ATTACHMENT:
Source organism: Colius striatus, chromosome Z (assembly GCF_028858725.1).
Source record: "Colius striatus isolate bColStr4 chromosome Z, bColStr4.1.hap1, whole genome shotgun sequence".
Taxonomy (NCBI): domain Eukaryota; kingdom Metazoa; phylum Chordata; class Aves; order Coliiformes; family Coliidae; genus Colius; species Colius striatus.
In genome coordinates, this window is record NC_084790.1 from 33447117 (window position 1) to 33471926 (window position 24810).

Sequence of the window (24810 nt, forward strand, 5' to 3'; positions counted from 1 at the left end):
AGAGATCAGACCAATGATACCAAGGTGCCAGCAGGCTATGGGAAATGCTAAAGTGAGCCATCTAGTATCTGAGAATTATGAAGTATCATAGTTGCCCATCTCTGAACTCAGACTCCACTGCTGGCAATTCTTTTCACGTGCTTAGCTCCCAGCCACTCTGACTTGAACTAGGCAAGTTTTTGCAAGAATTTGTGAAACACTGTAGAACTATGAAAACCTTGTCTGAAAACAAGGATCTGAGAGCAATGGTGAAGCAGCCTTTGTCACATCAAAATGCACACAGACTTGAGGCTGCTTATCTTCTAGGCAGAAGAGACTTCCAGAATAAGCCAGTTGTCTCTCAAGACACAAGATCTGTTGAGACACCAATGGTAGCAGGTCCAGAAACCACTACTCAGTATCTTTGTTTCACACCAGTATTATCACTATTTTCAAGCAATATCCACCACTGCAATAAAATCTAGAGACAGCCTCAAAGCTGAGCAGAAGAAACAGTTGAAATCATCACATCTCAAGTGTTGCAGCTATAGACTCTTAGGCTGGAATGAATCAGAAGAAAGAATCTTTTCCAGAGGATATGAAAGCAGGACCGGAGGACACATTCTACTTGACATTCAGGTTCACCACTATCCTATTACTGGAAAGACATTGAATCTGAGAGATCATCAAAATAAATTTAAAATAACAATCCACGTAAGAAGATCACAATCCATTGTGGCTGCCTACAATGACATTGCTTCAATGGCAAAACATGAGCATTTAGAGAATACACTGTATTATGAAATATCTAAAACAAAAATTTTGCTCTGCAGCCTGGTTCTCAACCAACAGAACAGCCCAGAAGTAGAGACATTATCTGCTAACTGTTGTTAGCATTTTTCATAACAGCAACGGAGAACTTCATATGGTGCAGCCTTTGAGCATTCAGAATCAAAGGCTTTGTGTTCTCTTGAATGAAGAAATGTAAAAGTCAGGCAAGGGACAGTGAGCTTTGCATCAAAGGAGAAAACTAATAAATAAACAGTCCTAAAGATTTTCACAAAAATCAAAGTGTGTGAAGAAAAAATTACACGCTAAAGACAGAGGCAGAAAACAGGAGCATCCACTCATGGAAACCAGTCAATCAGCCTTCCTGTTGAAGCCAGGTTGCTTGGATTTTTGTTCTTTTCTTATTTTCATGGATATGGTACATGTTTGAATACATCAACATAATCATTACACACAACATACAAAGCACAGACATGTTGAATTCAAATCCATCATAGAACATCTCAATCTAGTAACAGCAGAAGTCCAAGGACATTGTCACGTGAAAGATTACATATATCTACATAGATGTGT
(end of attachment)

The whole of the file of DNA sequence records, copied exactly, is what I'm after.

Source organism: Colius striatus, chromosome Z (assembly GCF_028858725.1).
Source record: "Colius striatus isolate bColStr4 chromosome Z, bColStr4.1.hap1, whole genome shotgun sequence".
Taxonomy (NCBI): domain Eukaryota; kingdom Metazoa; phylum Chordata; class Aves; order Coliiformes; family Coliidae; genus Colius; species Colius striatus.
In genome coordinates, this window is record NC_084790.1 from 33447117 (window position 1) to 33471926 (window position 24810).

Sequence of the window (24810 nt, forward strand, 5' to 3'; positions counted from 1 at the left end):
AGAGATCAGACCAATGATACCAAGGTGCCAGCAGGCTATGGGAAATGCTAAAGTGAGCCATCTAGTATCTGAGAATTATGAAGTATCATAGTTGCCCATCTCTGAACTCAGACTCCACTGCTGGCAATTCTTTTCACGTGCTTAGCTCCCAGCCACTCTGACTTGAACTAGGCAAGTTTTTGCAAGAATTTGTGAAACACTGTAGAACTATGAAAACCTTGTCTGAAAACAAGGATCTGAGAGCAATGGTGAAGCAGCCTTTGTCACATCAAAATGCACACAGACTTGAGGCTGCTTATCTTCTAGGCAGAAGAGACTTCCAGAATAAGCCAGTTGTCTCTCAAGACACAAGATCTGTTGAGACACCAATGGTAGCAGGTCCAGAAACCACTACTCAGTATCTTTGTTTCACACCAGTATTATCACTATTTTCAAGCAATATCCACCACTGCAATAAAATCTAGAGACAGCCTCAAAGCTGAGCAGAAGAAACAGTTGAAATCATCACATCTCAAGTGTTGCAGCTATAGACTCTTAGGCTGGAATGAATCAGAAGAAAGAATCTTTTCCAGAGGATATGAAAGCAGGACCGGAGGACACATTCTACTTGACATTCAGGTTCACCACTATCCTATTACTGGAAAGACATTGAATCTGAGAGATCATCAAAATAAATTTAAAATAACAATCCACGTAAGAAGATCACAATCCATTGTGGCTGCCTACAATGACATTGCTTCAATGGCAAAACATGAGCATTTAGAGAATACACTGTATTATGAAATATCTAAAACAAAAATTTTGCTCTGCAGCCTGGTTCTCAACCAACAGAACAGCCCAGAAGTAGAGACATTATCTGCTAACTGTTGTTAGCATTTTTCATAACAGCAACGGAGAACTTCATATGGTGCAGCCTTTGAGCATTCAGAATCAAAGGCTTTGTGTTCTCTTGAATGAAGAAATGTAAAAGTCAGGCAAGGGACAGTGAGCTTTGCATCAAAGGAGAAAACTAATAAATAAACAGTCCTAAAGATTTTCACAAAAATCAAAGTGTGTGAAGAAAAAATTACACGCTAAAGACAGAGGCAGAAAACAGGAGCATCCACTCATGGAAACCAGTCAATCAGCCTTCCTGTTGAAGCCAGGTTGCTTGGATTTTTGTTCTTTTCTTATTTTCATGGATATGGTACATGTTTGAATACATCAACATAATCATTACACACAACATACAAAGCACAGACATGTTGAATTCAAATCCATCATAGAACATCTCAATCTAGTAACAGCAGAAGTCCAAGGACATTGTCACGTGAAAGATTACATATATCTACATAGATGTGT